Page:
My Ten Cents

Monday, May 28, 2018

Nigeria: Ndi Igbo and the Politics of Miscalculation


 “No, my brother; it was you people who voted him in. We gave you Falae, but you people chose Obasanjo”

The above was in response to a question I put to a Yoruba socialite in Lagos in 2001. I had wanted to know why they thought Olusegun Obasanjo was the best they could offer in 1999 for the presidency. The “you people” in her response refers to South-easterners, specifically, Igbos. This claim can only be true if one adds the South-south votes, because the total Southeast vote for Obasanjo in 1999 was 2.3m out of a total 3.3m votes cast in the region.

Let us review the political succession scenario of the PDP, and how it was supposed to benefit the southeast; if Obasanjo and Atiku had a good working relationship, Atiku would have succeeded his boss in 2007, and would have picked someone from southeast or south-south as his vice-president. If that scenario had played out, by 2015, whoever was the vice-president would have become the president. Which means that a southerner would have been Nigeria’s president today, though the likelihood of that president coming from the South-south or the Southeast was a 50:50 coin toss. Of course, this did not happen as envisioned, or even written.

As it turned out, Atiku was sidelined, Obasanjo picked Yar’Adua to replace him, and the rest is well-documented. However, we will continue to construct this scenario to determine, all things being equal, when Nigeria could have had an Igbo president. With Yar’Adua’s emergence as president, the vice-presidential lot fell on the South-south, instead of the southeast; assuming that he was able to serve out his two terms, Goodluck Jonathan would have taken over in 2019, and served till 2027 with a Muslim vice president of the Southwest extraction, to balance the political equation. Obviously, with the selection of a vice-president from the South-south, the Southeast was effectively, eliminated from possibly ever producing a Nigerian president. Yet, the Igbos never expressed any form of anger or frustration at this PDP succession scenario. Maybe, they never read or accurately interpreted the tea leaves.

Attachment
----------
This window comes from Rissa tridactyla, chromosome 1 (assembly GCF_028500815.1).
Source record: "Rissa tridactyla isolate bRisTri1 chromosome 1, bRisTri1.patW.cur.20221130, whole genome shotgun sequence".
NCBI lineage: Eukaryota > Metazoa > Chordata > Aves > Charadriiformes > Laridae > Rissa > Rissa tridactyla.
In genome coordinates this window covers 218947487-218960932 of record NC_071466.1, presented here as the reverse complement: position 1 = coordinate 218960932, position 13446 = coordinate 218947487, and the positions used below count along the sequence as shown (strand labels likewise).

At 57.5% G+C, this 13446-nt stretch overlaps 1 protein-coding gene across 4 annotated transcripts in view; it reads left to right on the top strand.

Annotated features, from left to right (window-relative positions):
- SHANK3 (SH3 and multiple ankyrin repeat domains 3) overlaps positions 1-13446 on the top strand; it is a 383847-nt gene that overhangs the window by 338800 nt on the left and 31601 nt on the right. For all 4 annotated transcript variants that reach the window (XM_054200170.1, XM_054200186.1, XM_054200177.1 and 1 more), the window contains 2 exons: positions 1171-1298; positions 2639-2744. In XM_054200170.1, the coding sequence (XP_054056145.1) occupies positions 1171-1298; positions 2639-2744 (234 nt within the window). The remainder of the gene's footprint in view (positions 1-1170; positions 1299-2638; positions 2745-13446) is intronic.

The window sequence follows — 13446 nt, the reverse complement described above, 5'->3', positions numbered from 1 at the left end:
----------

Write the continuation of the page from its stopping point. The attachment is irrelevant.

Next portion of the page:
However, the Southwest was making its own calculations based on the above scenario; realizing that with a continued PDP rotation system, the earliest they could get back into the corridors of power at Aso Villa would be in 2027, they decided to stage a coup. After the 2011 elections, and the dissatisfaction of the northerners over the loss of their rightful turn to complete their two terms, Tinubu saw an opportunity to form a coalition of strange bedfellows to not only wrest power from the PDP, but to return the Southwest to the corridors of power much earlier than projected and, in the process, inadvertently create an opportunity for Igbos to have a shot at the presidency. That is, if the coalition manages to last beyond two election cycles. Currently, things seem to be falling apart. However, there is nothing wrong in evaluating the chances of an Igbo presidency in an APC political arrangement.

To garner the votes of the northern electorate, the newly-formed political coalition dubbed All Progressives Congress, with little or nothing progressive about them, needed a popular northern candidate, and they settled on Muhammadu Buhari. The South-south, with an incumbent president, expectedly, stuck with their man. However, and surprisingly, the Southeast elected to stick with Jonathan and the PDP, even though the region was devoid of any form of evidence of Jonathan’s six-year presidency. Here, the southeast opted to stay with the devil and the party they are comfortable with than join the one where, seemingly, their chances of producing the president in the near future is much better.

So, how would have the Southeast fared if they had switched political allegiance in the 2015 elections? All things being equal, if Buhari serves out a second term by 2023, it is expected that one of two things will happen: either Osinbajo will run for office, or an APC candidate of Igbo extraction will be selected. The latter is more likely to happen than the former, because the rest of the regions in Nigeria will demand it of the APC, given that only the Southeast, of all the major tribes, would have been without a president since Nigeria’s return to democratic rule. So, the question is, why did the Igbos not imagine this scenario and support the APC, considering that their route to attaining the highest elected office in the land is shortest through the APC than the PDP? Was it a case of political non- or miscalculation? More surprising is the fact that after three years during which the Igbos would have realized the error of their ways and re-calculate their political equations, they are still deeply entrenched in PDP and vehemently opposed to the APC, continuously deriding their brothers and sisters who serve in that government.